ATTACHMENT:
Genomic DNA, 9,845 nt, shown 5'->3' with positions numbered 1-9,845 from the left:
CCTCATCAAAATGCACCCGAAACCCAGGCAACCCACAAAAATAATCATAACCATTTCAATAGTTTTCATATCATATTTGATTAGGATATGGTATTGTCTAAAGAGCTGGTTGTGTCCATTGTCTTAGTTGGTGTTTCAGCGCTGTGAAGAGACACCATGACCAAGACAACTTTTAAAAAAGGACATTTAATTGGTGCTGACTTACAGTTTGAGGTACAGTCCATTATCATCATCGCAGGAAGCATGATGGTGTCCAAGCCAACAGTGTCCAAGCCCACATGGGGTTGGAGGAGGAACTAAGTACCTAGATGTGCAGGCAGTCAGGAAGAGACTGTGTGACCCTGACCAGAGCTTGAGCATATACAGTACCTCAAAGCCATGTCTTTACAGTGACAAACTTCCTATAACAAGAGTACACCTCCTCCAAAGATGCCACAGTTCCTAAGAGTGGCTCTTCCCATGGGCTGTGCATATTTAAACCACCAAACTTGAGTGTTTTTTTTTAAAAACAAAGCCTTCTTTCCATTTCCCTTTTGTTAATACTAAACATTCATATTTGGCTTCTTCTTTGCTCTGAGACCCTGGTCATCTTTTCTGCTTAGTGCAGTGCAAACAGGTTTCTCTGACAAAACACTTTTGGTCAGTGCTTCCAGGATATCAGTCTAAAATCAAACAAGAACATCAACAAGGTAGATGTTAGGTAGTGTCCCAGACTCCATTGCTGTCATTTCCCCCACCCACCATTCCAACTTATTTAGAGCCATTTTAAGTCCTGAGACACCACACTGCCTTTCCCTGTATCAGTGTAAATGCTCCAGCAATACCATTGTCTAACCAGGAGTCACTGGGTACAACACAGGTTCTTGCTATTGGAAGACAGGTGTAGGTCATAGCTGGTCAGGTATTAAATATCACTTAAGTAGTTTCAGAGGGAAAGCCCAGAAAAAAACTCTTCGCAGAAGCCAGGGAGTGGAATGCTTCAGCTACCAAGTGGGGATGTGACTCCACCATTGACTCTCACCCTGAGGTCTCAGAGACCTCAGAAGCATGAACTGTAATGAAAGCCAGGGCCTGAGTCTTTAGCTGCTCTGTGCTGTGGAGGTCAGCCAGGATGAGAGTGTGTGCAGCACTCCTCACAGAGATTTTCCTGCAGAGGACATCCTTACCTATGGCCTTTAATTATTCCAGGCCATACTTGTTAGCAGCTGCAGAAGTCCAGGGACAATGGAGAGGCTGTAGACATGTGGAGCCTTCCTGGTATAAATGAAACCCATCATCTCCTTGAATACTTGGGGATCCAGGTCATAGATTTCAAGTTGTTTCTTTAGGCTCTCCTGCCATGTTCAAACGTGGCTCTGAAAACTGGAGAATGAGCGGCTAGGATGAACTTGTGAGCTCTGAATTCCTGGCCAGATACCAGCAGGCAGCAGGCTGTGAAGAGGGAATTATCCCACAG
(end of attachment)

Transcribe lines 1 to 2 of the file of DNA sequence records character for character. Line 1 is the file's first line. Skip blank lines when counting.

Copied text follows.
Genomic DNA, 9,845 nt, shown 5'->3' with positions numbered 1-9,845 from the left:
CCTCATCAAAATGCACCCGAAACCCAGGCAACCCACAAAAATAATCATAACCATTTCAATAGTTTTCATATCATATTTGATTAGGATATGGTATTGTCTAAAGAGCTGGTTGTGTCCATTGTCTTAGTTGGTGTTTCAGCGCTGTGAAGAGACACCATGACCAAGACAACTTTTAAAAAAGGACATTTAATTGGTGCTGACTTACAGTTTGAGGTACAGTCCATTATCATCATCGCAGGAAGCATGATGGTGTCCAAGCCAACAGTGTCCAAGCCCACATGGGGTTGGAGGAGGAACTAAGTACCTAGATGTGCAGGCAGTCAGGAAGAGACTGTGTGACCCTGACCAGAGCTTGAGCATATACAGTACCTCAAAGCCATGTCTTTACAGTGACAAACTTCCTATAACAAGAGTACACCTCCTCCAAAGATGCCACAGTTCCTAAGAGTGGCTCTTCCCATGGGCTGTGCATATTTAAACCACCAAACTTGAGTGTTTTTTTTTAAAAACAAAGCCTTCTTTCCATTTCCCTTTTGTTAATACTAAACATTCATATTTGGCTTCTTCTTTGCTCTGAGACCCTGGTCATCTTTTCTGCTTAGTGCAGTGCAAACAGGTTTCTCTGACAAAACACTTTTGGTCAGTGCTTCCAGGATATCAGTCTAAAATCAAACAAGAACATCAACAAGGTAGATGTTAGGTAGTGTCCCAGACTCCATTGCTGTCATTTCCCCCACCCACCATTCCAACTTATTTAGAGCCATTTTAAGTCCTGAGACACCACACTGCCTTTCCCTGTATCAGTGTAAATGCTCCAGCAATACCATTGTCTAACCAGGAGTCACTGGGTACAACACAGGTTCTTGCTATTGGAAGACAGGTGTAGGTCATAGCTGGTCAGGTATTAAATATCACTTAAGTAGTTTCAGAGGGAAAGCCCAGAAAAAAACTCTTCGCAGAAGCCAGGGAGTGGAATGCTTCAGCTACCAAGTGGGGATGTGACTCCACCATTGACTCTCACCCTGAGGTCTCAGAGACCTCAGAAGCATGAACTGTAATGAAAGCCAGGGCCTGAGTCTTTAGCTGCTCTGTGCTGTGGAGGTCAGCCAGGATGAGAGTGTGTGCAGCACTCCTCACAGAGATTTTCCTGCAGAGGACATCCTTACCTATGGCCTTTAATTATTCCAGGCCATACTTGTTAGCAGCTGCAGAAGTCCAGGGACAATGGAGAGGCTGTAGACATGTGGAGCCTTCCTGGTATAAATGAAACCCATCATCTCCTTGAATACTTGGGGATCCAGGTCATAGATTTCAAGTTGTTTCTTTAGGCTCTCCTGCCATGTTCAAACGTGGCTCTGAAAACTGGAGAATGAGCGGCTAGGATGAACTTGTGAGCTCTGAATTCCTGGCCAGATACCAGCAGGCAGCAGGCTGTGAAGAGGGAATTATCCCACAG